Though it didn’t look like it would go that way, it turned out to be a good conversation. Concerned about some attitude problems, my dear wife and I sat down with our three biggest to express those concerns, to encourage repentance, to wash them with the Word. From our perspective the children were falling into a common habit among teenagers, looking to their parents as peers, and seeing their instructions as fodder for arguments. Denise and I were quick and happy to confess that our children haven’t been showing outright defiance, just a bit of cheekiness. They have been forgetting their place.
After some struggle they began to own the problem. They repented of their recent weaknesses. That, however, wasn’t the best part, nor the great turn to the good of the conversation. That happened when they, graciously, humbly, remembering their place, gently suggested that their peace and their place might be more secure were my wife and I more quick to speak encouragement into their lives. It seems our correction may be losing some of its power because it is not sufficiently seasoned with the salt of encouragement.
Our failure to speak more encouragement is likely the fruit of our own lack of gratitude. Were we grateful like we ought to be, we would be quick to speak to those for whom we are grateful. I’m mad about my children. I’m button busting proud of them. But my own sin is to focus my attention on their sin. My sin is to grumble for what is amiss rather than rejoice over what is going well.
This propensity is not limited to just me, nor just to family contexts. The gifts God has given our pastor become the norm, the baseline, what is expected. His weaknesses, on the other hand, become what we focus on, what we think we must correct. Thus we grumble more than we give thanks.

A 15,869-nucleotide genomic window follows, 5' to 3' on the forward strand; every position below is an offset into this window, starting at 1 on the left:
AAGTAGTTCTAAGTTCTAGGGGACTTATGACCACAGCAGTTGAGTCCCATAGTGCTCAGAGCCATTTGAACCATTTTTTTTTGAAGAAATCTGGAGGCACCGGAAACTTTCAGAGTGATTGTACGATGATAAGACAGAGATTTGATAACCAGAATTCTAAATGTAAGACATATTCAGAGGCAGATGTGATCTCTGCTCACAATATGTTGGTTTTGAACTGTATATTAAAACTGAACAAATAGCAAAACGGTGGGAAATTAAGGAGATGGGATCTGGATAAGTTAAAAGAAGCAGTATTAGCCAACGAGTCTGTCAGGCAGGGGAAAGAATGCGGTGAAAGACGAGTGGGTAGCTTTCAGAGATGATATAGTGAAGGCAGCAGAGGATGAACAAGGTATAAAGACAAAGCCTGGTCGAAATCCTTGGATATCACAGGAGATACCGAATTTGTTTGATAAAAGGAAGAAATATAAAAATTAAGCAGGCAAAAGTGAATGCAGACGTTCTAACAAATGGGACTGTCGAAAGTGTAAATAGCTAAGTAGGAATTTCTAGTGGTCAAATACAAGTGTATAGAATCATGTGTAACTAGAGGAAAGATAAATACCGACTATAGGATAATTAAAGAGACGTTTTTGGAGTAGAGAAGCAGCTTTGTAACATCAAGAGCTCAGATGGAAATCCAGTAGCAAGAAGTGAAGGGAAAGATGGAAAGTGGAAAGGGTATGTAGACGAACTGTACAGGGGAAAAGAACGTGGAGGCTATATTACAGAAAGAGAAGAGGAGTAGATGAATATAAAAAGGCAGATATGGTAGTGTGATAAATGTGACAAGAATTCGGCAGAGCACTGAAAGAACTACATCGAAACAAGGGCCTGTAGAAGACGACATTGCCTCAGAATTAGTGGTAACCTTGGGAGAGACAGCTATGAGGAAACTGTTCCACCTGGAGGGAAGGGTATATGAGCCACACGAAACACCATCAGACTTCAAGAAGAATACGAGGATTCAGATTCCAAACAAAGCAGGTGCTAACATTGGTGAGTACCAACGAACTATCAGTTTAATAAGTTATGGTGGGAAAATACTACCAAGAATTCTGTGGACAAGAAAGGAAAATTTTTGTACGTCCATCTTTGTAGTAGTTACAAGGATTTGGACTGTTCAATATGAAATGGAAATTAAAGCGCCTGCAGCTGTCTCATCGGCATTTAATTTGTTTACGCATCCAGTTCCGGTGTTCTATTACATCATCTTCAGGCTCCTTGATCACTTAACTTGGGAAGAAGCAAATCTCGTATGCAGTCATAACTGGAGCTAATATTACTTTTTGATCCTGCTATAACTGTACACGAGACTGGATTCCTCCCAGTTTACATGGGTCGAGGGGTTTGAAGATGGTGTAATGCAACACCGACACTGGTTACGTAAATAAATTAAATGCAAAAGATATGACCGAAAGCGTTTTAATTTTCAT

In our work the blessing of our calling becomes what is our due, while the thorns and thistles that we all have to deal with receive our attention and our focus. We think something is amiss with the world, not because we are shocked by the blessings, but surprised by the challenges. Frustration becomes our default position.
God has been so good to my dear wife and to me. We have each other. We have eight wonderful children that pepper our every day with joy. We even have older children that are able to encourage the two of us toward righteousness. There aren’t many parents that can say that about their teenagers. Better still, all of us together have a Lord who forgives us for what we forget. He forgives cheekiness from children. He forgives ingratitude in parents. He gives us peace with each other, and better still, peace with our Father in heaven.
And having forgiven us, He blesses us, with parents who love children, and children who love parents, and a good Word that corrects us all. Yes indeed, those are some fine children. Far better than we deserve.
R.C. Sproul Jr.
Dr. R.C. Sproul Jr. is a homeschooling father, Teaching Fellow at Ligonier Ministries, and professor and lecturer at Ligonier Academy. He is also founder of Highlands Ministries and author of numerous books, including Believing God: 12 Biblical Promises Christians Struggle to Accept.
“Listen,” © 2008 Ky Olsen, used under a Creative Commons Attribution-Noncommercial license: http://creativecommons.org/licenses/by-nc/3.0/.